There is now a substantial amount of evidence to establish a critical link between vitamin D and thyroid health.
In fact, studies show lower vitamin D status is observed in individuals with hypothyroidism, and autoimmune thyroid diseases such as Hashimoto’s thyroiditis, and Graves disease.
In addition, low vitamin D is associated with an increased thyroid cancer risk.
D3 Is The Active Form of Vitamin D You Need To Know About
Did you know the active form of vitamin D, or D3 is now classified as a hormone rather than a vitamin?
You see D3 not only safeguards your bone health, it also plays an important role in regulating the immune system, a healthy mood, a well-functioning nervous system, and normal parathyroid gland function.
This is the reason low D3 can lead to a range of symptoms including fatigue, low motivation, cognitive impairment, muscle weakness, and a general feeling of not being well.
Here’s 5 Reasons WHY Vitamin D Gets Low
There are a number of factors that contribute to low vitamin D.
- Inadequate sunlight exposure.
Exposure to the natural sunlight is the main source of vitamin D. This means if you spend a lot of time indoors, or live in a region with very little sunshine it makes you vulnerable to developing a deficiency.
- You are getting older
With advancing age the skin has a harder time producing sufficient vitamin D.
- You are using sunscreen as part of your daily routine.
Sunscreens prevent the sun’s UV radiation from penetrating the skin and therefore may diminish production of vitamin D.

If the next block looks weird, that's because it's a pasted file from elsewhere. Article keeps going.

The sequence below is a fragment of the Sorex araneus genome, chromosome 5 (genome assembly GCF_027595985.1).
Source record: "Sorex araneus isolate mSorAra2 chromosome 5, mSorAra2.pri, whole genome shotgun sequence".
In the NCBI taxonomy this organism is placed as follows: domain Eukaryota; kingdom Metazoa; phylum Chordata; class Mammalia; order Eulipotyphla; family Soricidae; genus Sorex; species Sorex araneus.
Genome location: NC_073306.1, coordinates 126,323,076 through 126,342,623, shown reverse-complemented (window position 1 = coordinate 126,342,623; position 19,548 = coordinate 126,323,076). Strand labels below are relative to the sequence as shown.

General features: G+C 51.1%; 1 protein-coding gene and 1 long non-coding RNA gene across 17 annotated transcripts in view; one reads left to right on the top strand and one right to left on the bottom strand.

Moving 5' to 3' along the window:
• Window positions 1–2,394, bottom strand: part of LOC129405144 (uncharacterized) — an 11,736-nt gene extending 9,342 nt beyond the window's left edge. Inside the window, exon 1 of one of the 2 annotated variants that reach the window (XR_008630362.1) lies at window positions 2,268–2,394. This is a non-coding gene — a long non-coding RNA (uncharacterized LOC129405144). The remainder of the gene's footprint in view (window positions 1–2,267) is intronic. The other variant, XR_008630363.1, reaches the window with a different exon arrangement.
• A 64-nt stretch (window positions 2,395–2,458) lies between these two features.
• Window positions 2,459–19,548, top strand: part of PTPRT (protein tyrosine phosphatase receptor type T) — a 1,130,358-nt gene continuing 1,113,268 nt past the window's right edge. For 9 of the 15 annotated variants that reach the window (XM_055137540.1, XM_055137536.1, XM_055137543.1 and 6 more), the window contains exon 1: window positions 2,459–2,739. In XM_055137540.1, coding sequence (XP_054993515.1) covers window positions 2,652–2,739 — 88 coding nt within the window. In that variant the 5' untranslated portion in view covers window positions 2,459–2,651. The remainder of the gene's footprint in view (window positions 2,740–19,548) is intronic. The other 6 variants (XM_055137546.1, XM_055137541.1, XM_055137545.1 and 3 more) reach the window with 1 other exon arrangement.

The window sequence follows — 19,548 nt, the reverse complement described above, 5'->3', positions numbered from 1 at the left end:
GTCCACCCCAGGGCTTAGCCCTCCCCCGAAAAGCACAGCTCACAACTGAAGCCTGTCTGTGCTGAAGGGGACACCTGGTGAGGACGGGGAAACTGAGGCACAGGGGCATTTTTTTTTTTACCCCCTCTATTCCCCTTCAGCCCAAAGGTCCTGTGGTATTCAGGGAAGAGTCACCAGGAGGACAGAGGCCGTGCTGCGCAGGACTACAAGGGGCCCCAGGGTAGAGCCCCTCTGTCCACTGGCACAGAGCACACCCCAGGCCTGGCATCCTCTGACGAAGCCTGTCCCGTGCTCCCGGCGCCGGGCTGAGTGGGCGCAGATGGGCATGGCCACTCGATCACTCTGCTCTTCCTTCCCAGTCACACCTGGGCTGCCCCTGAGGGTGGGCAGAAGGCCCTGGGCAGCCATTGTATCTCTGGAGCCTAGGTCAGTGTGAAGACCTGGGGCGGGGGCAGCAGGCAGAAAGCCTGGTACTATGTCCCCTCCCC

- You’re not supplementing with the best form of vitamin D.
There are two types of vitamin D available in supplements; vitamin D2 (ergocalciferol), and vitamin D3 (cholecalciferol). D3 is considered the supplement of choice as it’s the most effective at raising D3 levels.
- You have a thyroid disorder. It’s common for individuals with thyroid problems to have low vitamin D. This is due to three main reasons; a reduced ability to activate vitamin D from the diet, lowered intestinal absorption because of poor gut function, or hardwired genetic traits are impairing proper activity of the vitamin D receptors (VDR) in the body.
Vitamin D Is One Simple Remedy For Seasonal Affective Disorder (SAD)
The body makes vitamin D when the skin is exposed to sunlight. As you can imagine, it’s easy to get low in this nutrient during the darker, colder months of winter.
In severe cases, low D3 is associated with seasonal affective disorder (SAD). This is a type of depression develops during the darker days of winter when there is very little sun exposure.
The most well recognized symptoms of SAD include a persistently low mood, low motivation, poor concentration, and wanting to sleep for longer than usual. If you struggle with these types of symptoms during winter you should get your vitamin D levels checked.
Are you noticing this too?
The symptoms of SAD are remarkably similar to those associated hypothyroidism.
What is The Best Way To Test D3 Levels?
The most accurate way to measure your D3 reserves is with the 25-hydroxycholecalciferol test, also known as 25(OH)D.
In Australia, blood serum levels of 25(OH)D above 50 nmol/L are considered adequate.
If you have any concerns about your vitamin D status talk to your healthcare practitioner about getting tested.
The Best Way To Get Vitamin D
The three best ways to get vitamin D are by safely exposing bare skin to sunlight, eating foods rich in this fat-soluble vitamin, and taking a good quality vitamin D supplement.
D3 supplements are considered a safe and effective way to ensure your D3 levels stay in the healthy range. It’s important to know that a D3 supplement is far more effective at raising your 25 (OH)D levels than a D2 supplement.
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